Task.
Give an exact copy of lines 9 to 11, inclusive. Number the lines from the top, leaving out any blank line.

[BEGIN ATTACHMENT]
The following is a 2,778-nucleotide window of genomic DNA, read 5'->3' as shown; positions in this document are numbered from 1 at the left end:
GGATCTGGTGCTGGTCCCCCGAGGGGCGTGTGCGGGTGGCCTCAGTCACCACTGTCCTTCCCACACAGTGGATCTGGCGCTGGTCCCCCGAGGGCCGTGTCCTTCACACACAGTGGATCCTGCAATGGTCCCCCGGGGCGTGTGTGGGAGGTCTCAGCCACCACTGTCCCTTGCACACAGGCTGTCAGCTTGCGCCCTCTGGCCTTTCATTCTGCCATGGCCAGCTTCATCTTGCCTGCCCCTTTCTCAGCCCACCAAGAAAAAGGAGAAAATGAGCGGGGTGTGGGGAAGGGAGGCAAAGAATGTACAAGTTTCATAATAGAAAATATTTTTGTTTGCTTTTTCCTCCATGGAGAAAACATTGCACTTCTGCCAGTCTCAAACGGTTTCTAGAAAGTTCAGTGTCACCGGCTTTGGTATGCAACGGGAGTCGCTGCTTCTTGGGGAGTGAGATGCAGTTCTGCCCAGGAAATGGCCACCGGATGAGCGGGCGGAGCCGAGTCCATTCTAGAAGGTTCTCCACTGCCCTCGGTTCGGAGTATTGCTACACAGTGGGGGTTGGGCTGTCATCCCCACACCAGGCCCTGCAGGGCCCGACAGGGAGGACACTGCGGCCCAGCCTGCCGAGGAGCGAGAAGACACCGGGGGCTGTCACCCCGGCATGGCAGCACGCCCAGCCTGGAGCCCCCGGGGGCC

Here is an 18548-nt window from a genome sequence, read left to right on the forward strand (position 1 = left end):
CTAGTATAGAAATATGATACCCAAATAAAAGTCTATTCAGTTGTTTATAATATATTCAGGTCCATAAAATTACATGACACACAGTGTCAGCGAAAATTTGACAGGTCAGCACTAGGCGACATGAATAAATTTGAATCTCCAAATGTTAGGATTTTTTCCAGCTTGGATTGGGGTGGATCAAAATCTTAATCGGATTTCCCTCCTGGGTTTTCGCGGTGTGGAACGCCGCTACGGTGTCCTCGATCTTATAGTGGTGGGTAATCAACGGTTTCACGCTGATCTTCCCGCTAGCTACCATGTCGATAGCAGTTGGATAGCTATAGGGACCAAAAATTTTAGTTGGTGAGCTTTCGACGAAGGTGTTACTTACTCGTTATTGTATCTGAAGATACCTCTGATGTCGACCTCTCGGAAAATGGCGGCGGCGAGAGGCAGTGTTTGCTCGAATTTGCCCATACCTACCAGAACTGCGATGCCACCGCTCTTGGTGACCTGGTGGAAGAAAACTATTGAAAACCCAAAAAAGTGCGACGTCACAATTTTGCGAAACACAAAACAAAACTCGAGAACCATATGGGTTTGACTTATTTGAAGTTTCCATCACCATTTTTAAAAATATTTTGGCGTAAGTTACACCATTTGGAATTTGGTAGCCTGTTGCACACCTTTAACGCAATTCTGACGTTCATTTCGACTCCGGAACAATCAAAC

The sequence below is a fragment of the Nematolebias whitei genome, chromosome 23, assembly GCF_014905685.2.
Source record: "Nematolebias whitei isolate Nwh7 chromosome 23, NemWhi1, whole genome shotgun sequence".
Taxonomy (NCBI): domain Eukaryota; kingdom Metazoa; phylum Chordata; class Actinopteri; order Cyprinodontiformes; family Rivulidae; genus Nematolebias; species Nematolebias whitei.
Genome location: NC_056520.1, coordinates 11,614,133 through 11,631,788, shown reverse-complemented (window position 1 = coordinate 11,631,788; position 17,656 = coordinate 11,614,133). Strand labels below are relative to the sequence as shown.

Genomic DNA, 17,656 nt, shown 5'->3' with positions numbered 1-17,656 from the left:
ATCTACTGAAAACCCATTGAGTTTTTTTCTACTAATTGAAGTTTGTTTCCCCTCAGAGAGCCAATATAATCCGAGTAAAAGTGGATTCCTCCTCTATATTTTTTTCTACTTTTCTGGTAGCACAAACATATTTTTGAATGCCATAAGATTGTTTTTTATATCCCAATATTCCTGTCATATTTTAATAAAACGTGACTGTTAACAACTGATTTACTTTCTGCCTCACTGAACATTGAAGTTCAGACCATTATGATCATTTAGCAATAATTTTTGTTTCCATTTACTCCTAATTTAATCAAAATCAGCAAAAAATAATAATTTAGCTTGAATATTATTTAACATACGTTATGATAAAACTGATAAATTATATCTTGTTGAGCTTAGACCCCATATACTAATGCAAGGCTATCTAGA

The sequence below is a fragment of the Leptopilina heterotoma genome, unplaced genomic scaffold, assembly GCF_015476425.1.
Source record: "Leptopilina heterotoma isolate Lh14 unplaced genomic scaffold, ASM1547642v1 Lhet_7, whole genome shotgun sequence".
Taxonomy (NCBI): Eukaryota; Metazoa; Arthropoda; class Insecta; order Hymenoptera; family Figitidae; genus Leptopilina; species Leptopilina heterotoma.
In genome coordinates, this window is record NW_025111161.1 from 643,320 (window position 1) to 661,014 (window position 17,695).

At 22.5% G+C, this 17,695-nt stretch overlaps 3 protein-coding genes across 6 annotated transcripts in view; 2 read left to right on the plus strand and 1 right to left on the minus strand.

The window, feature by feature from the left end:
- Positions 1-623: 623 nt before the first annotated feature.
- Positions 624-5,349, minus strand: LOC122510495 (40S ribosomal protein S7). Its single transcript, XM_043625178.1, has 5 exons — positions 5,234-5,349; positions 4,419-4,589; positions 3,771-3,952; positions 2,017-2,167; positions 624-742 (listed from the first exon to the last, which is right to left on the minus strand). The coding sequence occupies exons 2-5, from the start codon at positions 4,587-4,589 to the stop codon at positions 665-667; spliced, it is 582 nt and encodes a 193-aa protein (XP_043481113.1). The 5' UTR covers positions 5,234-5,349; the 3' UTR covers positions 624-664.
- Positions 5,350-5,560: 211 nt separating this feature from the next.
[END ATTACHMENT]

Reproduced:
Genomic DNA, 17,656 nt, shown 5'->3' with positions numbered 1-17,656 from the left:
ATCTACTGAAAACCCATTGAGTTTTTTTCTACTAATTGAAGTTTGTTTCCCCTCAGAGAGCCAATATAATCCGAGTAAAAGTGGATTCCTCCTCTATATTTTTTTCTACTTTTCTGGTAGCACAAACATATTTTTGAATGCCATAAGATTGTTTTTTATATCCCAATATTCCTGTCATATTTTAATAAAACGTGACTGTTAACAACTGATTTACTTTCTGCCTCACTGAACATTGAAGTTCAGACCATTATGATCATTTAGCAATAATTTTTGTTTCCATTTACTCCTAATTTAATCAAAATCAGCAAAAAATAATAATTTAGCTTGAATATTATTTAACATACGTTATGATAAAACTGATAAATTATATCTTGTTGAGCTTAGACCCCATATACTAATGCAAGGCTATCTAGA

The sequence below is a fragment of the Leptopilina heterotoma genome, unplaced genomic scaffold, assembly GCF_015476425.1.